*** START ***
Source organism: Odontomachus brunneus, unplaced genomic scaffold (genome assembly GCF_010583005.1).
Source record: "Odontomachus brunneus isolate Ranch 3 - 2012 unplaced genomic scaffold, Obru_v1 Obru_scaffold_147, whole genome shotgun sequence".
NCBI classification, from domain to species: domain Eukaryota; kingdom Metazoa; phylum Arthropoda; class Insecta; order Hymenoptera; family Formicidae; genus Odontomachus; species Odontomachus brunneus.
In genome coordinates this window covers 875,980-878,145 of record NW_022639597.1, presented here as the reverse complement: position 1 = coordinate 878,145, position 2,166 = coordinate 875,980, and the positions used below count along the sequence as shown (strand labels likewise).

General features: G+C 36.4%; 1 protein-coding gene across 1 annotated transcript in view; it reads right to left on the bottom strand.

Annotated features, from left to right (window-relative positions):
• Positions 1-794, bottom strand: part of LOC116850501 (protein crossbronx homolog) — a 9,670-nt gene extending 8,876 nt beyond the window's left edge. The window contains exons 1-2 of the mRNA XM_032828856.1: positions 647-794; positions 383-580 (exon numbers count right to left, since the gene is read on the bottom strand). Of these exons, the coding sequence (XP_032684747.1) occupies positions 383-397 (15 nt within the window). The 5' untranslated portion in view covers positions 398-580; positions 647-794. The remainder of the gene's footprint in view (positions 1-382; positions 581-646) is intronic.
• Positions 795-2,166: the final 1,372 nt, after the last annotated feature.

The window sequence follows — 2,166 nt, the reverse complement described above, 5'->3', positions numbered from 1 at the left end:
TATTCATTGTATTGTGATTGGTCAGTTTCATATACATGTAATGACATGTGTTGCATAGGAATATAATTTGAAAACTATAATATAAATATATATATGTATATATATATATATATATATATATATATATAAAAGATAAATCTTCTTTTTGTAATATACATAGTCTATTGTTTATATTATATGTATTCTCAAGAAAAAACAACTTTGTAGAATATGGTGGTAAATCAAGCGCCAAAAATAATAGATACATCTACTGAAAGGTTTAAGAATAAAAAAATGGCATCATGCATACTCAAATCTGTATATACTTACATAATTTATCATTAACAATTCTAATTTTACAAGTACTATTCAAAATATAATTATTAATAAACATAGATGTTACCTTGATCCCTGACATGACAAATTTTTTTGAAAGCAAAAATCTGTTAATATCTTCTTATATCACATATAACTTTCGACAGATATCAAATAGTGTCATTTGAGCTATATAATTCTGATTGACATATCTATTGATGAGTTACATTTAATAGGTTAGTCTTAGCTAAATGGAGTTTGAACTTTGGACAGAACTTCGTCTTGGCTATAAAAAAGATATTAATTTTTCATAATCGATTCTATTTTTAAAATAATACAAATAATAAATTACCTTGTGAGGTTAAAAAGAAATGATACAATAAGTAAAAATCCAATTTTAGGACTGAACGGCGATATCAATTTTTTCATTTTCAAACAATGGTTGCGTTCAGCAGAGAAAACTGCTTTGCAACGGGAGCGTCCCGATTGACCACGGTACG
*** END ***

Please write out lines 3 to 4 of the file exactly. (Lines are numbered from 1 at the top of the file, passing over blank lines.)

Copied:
NCBI classification, from domain to species: domain Eukaryota; kingdom Metazoa; phylum Arthropoda; class Insecta; order Hymenoptera; family Formicidae; genus Odontomachus; species Odontomachus brunneus.
In genome coordinates this window covers 875,980-878,145 of record NW_022639597.1, presented here as the reverse complement: position 1 = coordinate 878,145, position 2,166 = coordinate 875,980, and the positions used below count along the sequence as shown (strand labels likewise).